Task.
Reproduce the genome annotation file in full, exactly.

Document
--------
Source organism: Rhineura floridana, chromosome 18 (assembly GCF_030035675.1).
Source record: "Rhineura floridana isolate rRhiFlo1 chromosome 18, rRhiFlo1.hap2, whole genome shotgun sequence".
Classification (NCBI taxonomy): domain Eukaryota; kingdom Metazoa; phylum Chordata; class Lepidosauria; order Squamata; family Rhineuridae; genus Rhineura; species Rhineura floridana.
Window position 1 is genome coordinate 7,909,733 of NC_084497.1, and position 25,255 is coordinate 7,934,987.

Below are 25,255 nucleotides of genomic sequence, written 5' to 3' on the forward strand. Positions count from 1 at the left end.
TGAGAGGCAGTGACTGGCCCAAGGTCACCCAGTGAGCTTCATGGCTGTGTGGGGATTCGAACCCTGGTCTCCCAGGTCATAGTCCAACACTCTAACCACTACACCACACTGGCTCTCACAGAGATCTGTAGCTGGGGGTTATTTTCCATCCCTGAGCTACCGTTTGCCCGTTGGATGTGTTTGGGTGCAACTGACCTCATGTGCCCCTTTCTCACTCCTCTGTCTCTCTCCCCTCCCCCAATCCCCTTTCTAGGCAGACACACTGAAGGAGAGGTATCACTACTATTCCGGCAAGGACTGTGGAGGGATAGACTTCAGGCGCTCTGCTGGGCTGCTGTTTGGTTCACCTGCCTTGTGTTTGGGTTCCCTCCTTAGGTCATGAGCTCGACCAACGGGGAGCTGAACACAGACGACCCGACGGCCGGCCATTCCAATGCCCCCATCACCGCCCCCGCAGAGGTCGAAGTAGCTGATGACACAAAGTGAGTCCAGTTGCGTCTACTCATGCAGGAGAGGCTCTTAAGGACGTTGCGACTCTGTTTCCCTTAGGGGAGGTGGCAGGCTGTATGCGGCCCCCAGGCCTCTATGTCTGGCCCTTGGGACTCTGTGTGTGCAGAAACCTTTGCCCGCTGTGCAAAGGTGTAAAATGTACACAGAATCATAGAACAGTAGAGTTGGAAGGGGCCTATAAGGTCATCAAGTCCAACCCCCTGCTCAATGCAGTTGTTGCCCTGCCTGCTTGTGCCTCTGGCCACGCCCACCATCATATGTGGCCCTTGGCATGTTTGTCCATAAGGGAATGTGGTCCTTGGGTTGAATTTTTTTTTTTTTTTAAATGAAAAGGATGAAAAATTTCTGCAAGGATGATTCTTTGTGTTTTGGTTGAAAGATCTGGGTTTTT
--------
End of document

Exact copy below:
Source organism: Rhineura floridana, chromosome 18 (assembly GCF_030035675.1).
Source record: "Rhineura floridana isolate rRhiFlo1 chromosome 18, rRhiFlo1.hap2, whole genome shotgun sequence".
Classification (NCBI taxonomy): domain Eukaryota; kingdom Metazoa; phylum Chordata; class Lepidosauria; order Squamata; family Rhineuridae; genus Rhineura; species Rhineura floridana.
Window position 1 is genome coordinate 7,909,733 of NC_084497.1, and position 25,255 is coordinate 7,934,987.

Below are 25,255 nucleotides of genomic sequence, written 5' to 3' on the forward strand. Positions count from 1 at the left end.
TGAGAGGCAGTGACTGGCCCAAGGTCACCCAGTGAGCTTCATGGCTGTGTGGGGATTCGAACCCTGGTCTCCCAGGTCATAGTCCAACACTCTAACCACTACACCACACTGGCTCTCACAGAGATCTGTAGCTGGGGGTTATTTTCCATCCCTGAGCTACCGTTTGCCCGTTGGATGTGTTTGGGTGCAACTGACCTCATGTGCCCCTTTCTCACTCCTCTGTCTCTCTCCCCTCCCCCAATCCCCTTTCTAGGCAGACACACTGAAGGAGAGGTATCACTACTATTCCGGCAAGGACTGTGGAGGGATAGACTTCAGGCGCTCTGCTGGGCTGCTGTTTGGTTCACCTGCCTTGTGTTTGGGTTCCCTCCTTAGGTCATGAGCTCGACCAACGGGGAGCTGAACACAGACGACCCGACGGCCGGCCATTCCAATGCCCCCATCACCGCCCCCGCAGAGGTCGAAGTAGCTGATGACACAAAGTGAGTCCAGTTGCGTCTACTCATGCAGGAGAGGCTCTTAAGGACGTTGCGACTCTGTTTCCCTTAGGGGAGGTGGCAGGCTGTATGCGGCCCCCAGGCCTCTATGTCTGGCCCTTGGGACTCTGTGTGTGCAGAAACCTTTGCCCGCTGTGCAAAGGTGTAAAATGTACACAGAATCATAGAACAGTAGAGTTGGAAGGGGCCTATAAGGTCATCAAGTCCAACCCCCTGCTCAATGCAGTTGTTGCCCTGCCTGCTTGTGCCTCTGGCCACGCCCACCATCATATGTGGCCCTTGGCATGTTTGTCCATAAGGGAATGTGGTCCTTGGGTTGAATTTTTTTTTTTTTTTAAATGAAAAGGATGAAAAATTTCTGCAAGGATGATTCTTTGTGTTTTGGTTGAAAGATCTGGGTTTTT